IO: What can we expect to see from the series going forward? Will the books still focus on Brad and Kyle, or will there be more books, like Taking Chances, on the other characters?
JG: Well the next book is 151 Days which is the last Foster High book. It is the last time
we will wander the halls of Foster High school and deal with the problems that are intrinsically high school problems. The real life person Robbie is based on is writing a book about Robbie and his adventures after Foster and there is a story about Brad and Kyle in college that will not go away so will most likely get written just to shut the voice up in my head. And I am not sure about another Matt and Tyler story yet, I’m not even close to being there.
IO: In Taking Chances, you narrate the book, at one point or another, from five different characters perspectives. How do you tackle the issue of giving all your characters distinct narrative voices?
JG: You don’t have dozens of voices wandering around in your head telling you to do things? Really? Just me? Huh, that’s gonna fester. Honestly it is just a matter of seeing how they see the world. If you can, even for a second, see the world through their eyes you’ll find these people will open up and share things you never imagined about themselves. Every writer I know studies people and squirrels away little nuggets of characters as they talk, so they can patch together a Frankenstein creature some day.
IO: Who is the most fun character to write and why?
JG: Kyle is the easy choice but I have to say putting words in Robbie’s mouth crack me up. Brad has a sensitivity to him that makes me smile when I see him working through a problem and there in a inherent sadness in Tyler that is like listening to emo music when you’re already sad. It just fits sometimes.
IO: What is your proudest accomplishment in this book series?
JG: Having readers tell me this book changed the way they looked at the world, gay kids, high school, anything really. I had one parent e mail me saying she read the books on her kindle in the bathroom and ended up crying so badly because she had no idea how bad it could be and it started a dialogue with her son, who was straight, about how things were REALLY going in his life. Things like that are stunning and are worth so much more than any accolade can give.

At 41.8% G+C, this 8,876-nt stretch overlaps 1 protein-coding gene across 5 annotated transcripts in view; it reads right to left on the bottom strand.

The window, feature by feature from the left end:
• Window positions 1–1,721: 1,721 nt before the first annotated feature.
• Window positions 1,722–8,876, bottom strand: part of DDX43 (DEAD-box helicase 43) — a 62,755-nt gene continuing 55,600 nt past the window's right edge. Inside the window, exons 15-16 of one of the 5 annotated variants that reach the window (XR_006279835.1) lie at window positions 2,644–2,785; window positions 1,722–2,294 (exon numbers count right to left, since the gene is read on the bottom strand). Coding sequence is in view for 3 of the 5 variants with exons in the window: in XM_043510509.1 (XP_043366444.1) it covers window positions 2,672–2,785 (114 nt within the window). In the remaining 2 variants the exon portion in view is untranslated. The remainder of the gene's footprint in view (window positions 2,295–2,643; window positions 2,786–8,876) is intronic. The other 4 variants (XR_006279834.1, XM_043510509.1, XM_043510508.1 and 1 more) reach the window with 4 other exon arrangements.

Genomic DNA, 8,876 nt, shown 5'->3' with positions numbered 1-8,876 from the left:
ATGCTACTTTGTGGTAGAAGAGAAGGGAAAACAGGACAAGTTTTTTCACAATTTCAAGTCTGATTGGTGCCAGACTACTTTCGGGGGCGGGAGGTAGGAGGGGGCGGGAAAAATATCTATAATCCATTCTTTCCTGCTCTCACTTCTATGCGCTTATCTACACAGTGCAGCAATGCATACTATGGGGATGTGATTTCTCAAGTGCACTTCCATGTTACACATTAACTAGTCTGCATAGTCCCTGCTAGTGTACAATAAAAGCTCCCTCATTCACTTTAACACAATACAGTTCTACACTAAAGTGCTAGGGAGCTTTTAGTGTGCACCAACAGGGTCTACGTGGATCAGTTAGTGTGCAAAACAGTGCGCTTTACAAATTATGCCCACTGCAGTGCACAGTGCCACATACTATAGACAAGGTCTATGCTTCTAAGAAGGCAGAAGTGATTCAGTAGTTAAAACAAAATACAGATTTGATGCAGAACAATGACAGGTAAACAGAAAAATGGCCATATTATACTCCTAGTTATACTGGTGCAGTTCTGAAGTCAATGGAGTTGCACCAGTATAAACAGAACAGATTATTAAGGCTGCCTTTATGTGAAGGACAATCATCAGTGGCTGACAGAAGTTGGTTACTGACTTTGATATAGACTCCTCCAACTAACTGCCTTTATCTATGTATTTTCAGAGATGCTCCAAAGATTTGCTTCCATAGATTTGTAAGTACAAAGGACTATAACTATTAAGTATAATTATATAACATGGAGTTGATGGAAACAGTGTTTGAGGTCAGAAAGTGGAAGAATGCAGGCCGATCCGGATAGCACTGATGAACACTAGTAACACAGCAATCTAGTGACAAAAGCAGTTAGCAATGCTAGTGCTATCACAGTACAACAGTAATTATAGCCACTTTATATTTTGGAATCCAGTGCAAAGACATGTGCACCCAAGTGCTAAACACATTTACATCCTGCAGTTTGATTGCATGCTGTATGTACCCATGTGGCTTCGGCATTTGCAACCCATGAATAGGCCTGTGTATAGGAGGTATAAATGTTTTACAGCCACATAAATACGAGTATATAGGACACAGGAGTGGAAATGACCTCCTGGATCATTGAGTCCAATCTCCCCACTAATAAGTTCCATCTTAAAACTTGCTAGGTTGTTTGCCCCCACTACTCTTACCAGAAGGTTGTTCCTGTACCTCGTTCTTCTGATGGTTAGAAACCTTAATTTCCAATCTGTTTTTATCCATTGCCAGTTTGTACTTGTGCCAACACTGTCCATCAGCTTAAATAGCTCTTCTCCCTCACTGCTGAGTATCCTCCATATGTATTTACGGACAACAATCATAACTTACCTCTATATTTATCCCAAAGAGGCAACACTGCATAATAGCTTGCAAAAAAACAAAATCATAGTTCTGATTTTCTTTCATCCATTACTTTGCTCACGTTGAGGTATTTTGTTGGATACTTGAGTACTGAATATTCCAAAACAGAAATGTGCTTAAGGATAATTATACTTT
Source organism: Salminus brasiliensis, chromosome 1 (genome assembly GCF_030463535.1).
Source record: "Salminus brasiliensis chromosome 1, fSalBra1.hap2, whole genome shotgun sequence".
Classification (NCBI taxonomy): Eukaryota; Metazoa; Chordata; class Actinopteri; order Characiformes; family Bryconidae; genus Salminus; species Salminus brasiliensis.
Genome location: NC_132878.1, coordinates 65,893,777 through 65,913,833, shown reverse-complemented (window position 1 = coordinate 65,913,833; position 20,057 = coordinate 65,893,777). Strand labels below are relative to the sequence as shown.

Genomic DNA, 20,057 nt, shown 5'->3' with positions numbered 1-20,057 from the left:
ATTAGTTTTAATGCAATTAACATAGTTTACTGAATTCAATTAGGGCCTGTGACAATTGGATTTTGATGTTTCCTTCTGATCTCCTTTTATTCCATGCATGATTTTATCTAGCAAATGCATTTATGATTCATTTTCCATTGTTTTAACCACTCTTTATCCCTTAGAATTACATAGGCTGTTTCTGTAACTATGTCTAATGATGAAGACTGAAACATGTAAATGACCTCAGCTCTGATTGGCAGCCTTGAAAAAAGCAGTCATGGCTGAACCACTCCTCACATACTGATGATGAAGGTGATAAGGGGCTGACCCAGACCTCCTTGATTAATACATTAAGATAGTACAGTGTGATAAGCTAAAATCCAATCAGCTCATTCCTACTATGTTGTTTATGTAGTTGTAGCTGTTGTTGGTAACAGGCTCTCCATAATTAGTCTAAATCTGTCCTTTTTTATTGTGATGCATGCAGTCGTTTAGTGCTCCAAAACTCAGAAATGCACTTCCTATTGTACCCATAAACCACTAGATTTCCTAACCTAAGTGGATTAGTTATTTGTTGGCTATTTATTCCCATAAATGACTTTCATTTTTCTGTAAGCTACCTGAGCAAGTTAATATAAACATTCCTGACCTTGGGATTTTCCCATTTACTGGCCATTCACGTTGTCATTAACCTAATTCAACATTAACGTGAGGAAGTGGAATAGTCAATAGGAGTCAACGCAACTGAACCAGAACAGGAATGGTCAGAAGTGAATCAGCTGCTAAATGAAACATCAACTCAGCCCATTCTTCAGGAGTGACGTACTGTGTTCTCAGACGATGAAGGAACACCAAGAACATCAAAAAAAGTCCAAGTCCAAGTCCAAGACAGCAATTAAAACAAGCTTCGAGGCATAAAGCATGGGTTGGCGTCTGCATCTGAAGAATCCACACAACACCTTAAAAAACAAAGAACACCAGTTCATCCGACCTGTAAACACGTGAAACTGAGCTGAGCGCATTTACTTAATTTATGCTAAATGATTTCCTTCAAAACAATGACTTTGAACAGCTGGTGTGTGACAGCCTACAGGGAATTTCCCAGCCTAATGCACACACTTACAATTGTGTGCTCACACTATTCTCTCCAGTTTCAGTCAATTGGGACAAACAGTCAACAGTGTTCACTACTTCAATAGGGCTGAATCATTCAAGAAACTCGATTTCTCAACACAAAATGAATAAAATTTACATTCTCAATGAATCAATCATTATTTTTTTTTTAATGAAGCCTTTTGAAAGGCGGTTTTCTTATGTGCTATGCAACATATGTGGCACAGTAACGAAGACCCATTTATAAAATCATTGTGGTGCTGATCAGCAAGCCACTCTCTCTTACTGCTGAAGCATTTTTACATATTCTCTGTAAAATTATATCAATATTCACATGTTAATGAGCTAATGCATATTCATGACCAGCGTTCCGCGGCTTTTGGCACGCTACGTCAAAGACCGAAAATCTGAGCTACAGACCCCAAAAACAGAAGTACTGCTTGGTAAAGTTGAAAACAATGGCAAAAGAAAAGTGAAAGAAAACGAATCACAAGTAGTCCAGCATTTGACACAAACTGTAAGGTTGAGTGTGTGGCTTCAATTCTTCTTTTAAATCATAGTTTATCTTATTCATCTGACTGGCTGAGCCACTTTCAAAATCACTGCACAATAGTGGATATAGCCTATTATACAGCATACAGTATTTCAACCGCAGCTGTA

IO: What would you consider the high point of your career to date?
JG: Every day when I see someone else has read the books and fell in love with Kyle and Brad, that is a new high point for me. Sounds corny but it’s true.
IO: Do you have any advice for aspiring authors looking to accomplish what you have in the field of M/M Fiction?
JG: What I have accomplished? Wow my advice would be dream bigger. Tell truths, tell unpopular truths, challenge the way things are always done and show people that constancy doesn’t mean infallibility. Find your truth and write from there and people will respond to it every time. I promise you that.
IO: If life were truly The Breakfast Club, which character would you be?
JG: When I was growing up they called it Saturday school, which I thought was mean because what had Saturday ever done to anyone to be lumped in with school. So being the upstanding and never getting into trouble kind of guy I never once had Saturday school. Wait, no, I always had Saturday school because I was always in trouble and I never went. So I would be the character who didn’t show up that week and completely missed the life changing experience they all did and my one chance to meet real friends and show the real me. I would be the asshole who showed up the week after with the new principal and the stricter rules where we didn’t get to get high and dance on the steps.
A huge thank you to Mr. Goode for taking time out of his busy schedule to talk to me *swoon*. You can read my review for Taking Chances by clicking here